Class of 2024 Selects Outstanding Faculty

Monday, June 10, 2024

Graduating seniors in each undergraduate degree program in UC Santa Barbara’s College of Engineering select one Outstanding Faculty Award recipient every spring. The Outstanding Faculty for the Class of 2024 are Michael Doherty (chemical engineering), Yoga Isukapalli (computer engineering), Jonathan Balkind (computer science), Galan Moody (electrical engineering), and Trevor Marks (mechanical engineering). Three of the five awardees — Balkind, Moody, and Marks — are first-time recipients of the accolade. Here is what the recipients had to say about being recognized.

Michael Doherty joined the UCSB Chemical Engineering Department in 2000. Since then, the chemical engineering professor has amassed numerous recognitions, including the American Chemical Society’s E.V. Murphree Award for Industrial and Engineering Chemistry, inclusion among the American Institute of Chemical Engineers’ “One Hundred Chemical Engineers of the Modern Era”, and election to the National Academy of Engineering. Graduating seniors added another honor to Doherty’s list, selecting him for the 2024 Outstanding Chemical Engineering Faculty Award. 

“I choose to work in a university because this is where the students are. Teaching is one of my passions, and I learn so much from teaching and hope that the students do too,” said Doherty, who has received this award multiple times in his career, most recently in 2017. “This recognition suggests that students are actually developing their knowledge, skills, and trade-craft form the senior-design course that I co-teach with [assistant teaching professor in chemical engineering] Joe Chada and [chemical engineering professor] Eric McFarland.

Doherty noted that students have taken the senior capstone design project very seriously this year, and that all the teams are working “hard and smart” to find creative solutions. He commended their ability to overcome the challenges of remote instruction during the pandemic and to make the most of in-person learning once it resumed. He says that the department’s faculty members hope that students finish their final year with more enthusiasm and passion than when they finished their first year.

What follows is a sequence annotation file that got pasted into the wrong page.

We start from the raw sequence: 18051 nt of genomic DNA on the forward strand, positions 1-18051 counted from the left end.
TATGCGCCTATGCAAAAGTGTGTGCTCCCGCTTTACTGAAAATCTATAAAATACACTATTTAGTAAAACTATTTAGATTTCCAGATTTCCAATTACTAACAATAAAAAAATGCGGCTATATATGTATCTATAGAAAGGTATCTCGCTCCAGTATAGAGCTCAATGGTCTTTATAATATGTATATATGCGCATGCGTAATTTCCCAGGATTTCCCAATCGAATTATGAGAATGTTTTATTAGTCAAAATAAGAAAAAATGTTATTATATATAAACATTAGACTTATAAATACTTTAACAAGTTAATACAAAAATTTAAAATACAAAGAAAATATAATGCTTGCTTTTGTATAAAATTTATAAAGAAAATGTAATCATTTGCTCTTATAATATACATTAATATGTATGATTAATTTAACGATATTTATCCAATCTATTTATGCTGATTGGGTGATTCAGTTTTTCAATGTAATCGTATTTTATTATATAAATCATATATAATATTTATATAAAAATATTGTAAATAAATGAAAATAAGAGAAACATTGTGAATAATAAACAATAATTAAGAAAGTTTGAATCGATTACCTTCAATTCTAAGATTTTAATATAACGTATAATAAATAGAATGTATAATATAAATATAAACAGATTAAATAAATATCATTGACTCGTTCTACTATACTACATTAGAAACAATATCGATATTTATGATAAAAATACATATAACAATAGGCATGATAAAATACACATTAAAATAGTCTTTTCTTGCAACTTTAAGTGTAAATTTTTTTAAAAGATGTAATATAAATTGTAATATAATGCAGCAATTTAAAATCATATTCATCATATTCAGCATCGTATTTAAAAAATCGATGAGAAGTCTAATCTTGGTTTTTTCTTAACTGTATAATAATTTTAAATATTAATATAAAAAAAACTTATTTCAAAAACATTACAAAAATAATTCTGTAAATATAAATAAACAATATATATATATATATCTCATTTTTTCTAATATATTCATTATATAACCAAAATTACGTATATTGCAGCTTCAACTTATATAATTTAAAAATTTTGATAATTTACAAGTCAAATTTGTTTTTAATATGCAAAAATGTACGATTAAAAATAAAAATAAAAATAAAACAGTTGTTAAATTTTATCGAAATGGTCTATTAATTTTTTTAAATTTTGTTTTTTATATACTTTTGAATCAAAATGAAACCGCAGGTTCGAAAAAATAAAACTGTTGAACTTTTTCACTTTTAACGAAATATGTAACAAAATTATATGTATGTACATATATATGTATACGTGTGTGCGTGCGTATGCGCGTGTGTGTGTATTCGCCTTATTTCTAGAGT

“We take teaching very seriously in the Chemical Engineering Department; it is one of our strengths,” said Doherty, who plans to retire during the next academic year. “I am delighted to be recognized one last time before I retire.”

When asked about what final message he had for the Class of 2024, Doherty said, “Lead by example.”

For the sixth year in a row, graduating seniors selected Yoga Isukapalli for the Outstanding Computer Engineering Faculty Award. 

 Isukapalli joined UCSB’s Electrical and Computer Engineering Department as a tenure-track teaching professor in winter 2017, after several years working as a staff scientist in the Wi-Fi division at Broadcom, a semiconductor manufacturing company. 

“Receiving the Outstanding Faculty Award from graduating computer engineering seniors, whom I have taught in multiple classes, is a significant recognition for me,” said Isukapalli, who also received the university’s 2020-21 Distinguished Teaching Award from the Academic Senate. 

Isukapalli’s primary role is running the undergraduate capstone program for the Computer Engineering Program. The projects are focused on developing students into professionals by pairing them with industry or academic experts to create an engineered solution for real problems. 

“I have enjoyed seeing them mature as professional engineers,” Isukapalli said. “It is gratifying to know that they feel I have positively impacted their growth and development as computer engineers. I am honored to have had the opportunity to contribute to their educational experience.”

Graduating seniors selected Jonathan Balkind, an assistant professor, to receive the 2023-‘24 Computer Science Department’s Outstanding Faculty of the Year Award.  Like the members of the Class of 2024, Balkind joined the UCSB community in fall 2020, during the pandemic. 

“Receiving this award is incredibly exciting and a major honor,” said Balkind. “Many of our graduating class started at UCSB at the same time as I did, and we have been through the trials of starting during the lockdown, and then moving from online to in-person education together. To receive their recognition is very meaningful as a result.”